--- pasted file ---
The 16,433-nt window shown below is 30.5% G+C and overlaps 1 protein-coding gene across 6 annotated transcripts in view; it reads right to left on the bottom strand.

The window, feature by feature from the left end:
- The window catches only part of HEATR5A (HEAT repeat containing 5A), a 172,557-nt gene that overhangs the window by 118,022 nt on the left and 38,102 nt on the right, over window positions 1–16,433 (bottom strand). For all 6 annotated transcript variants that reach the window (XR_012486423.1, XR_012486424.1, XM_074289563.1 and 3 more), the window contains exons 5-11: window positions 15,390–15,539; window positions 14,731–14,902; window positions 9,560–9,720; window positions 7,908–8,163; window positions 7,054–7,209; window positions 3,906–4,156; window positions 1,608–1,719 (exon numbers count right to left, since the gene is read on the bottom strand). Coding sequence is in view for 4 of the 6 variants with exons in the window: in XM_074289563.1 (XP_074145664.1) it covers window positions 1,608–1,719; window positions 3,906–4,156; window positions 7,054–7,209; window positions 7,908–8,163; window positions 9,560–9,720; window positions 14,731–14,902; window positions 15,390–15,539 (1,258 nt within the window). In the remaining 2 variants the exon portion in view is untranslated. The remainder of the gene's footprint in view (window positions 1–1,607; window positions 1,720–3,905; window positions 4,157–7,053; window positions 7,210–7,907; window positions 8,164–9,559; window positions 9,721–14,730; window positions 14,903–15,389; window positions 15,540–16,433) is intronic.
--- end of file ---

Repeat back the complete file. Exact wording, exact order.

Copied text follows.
The 16,433-nt window shown below is 30.5% G+C and overlaps 1 protein-coding gene across 6 annotated transcripts in view; it reads right to left on the bottom strand.

The window, feature by feature from the left end:
- The window catches only part of HEATR5A (HEAT repeat containing 5A), a 172,557-nt gene that overhangs the window by 118,022 nt on the left and 38,102 nt on the right, over window positions 1–16,433 (bottom strand). For all 6 annotated transcript variants that reach the window (XR_012486423.1, XR_012486424.1, XM_074289563.1 and 3 more), the window contains exons 5-11: window positions 15,390–15,539; window positions 14,731–14,902; window positions 9,560–9,720; window positions 7,908–8,163; window positions 7,054–7,209; window positions 3,906–4,156; window positions 1,608–1,719 (exon numbers count right to left, since the gene is read on the bottom strand). Coding sequence is in view for 4 of the 6 variants with exons in the window: in XM_074289563.1 (XP_074145664.1) it covers window positions 1,608–1,719; window positions 3,906–4,156; window positions 7,054–7,209; window positions 7,908–8,163; window positions 9,560–9,720; window positions 14,731–14,902; window positions 15,390–15,539 (1,258 nt within the window). In the remaining 2 variants the exon portion in view is untranslated. The remainder of the gene's footprint in view (window positions 1–1,607; window positions 1,720–3,905; window positions 4,157–7,053; window positions 7,210–7,907; window positions 8,164–9,559; window positions 9,721–14,730; window positions 14,903–15,389; window positions 15,540–16,433) is intronic.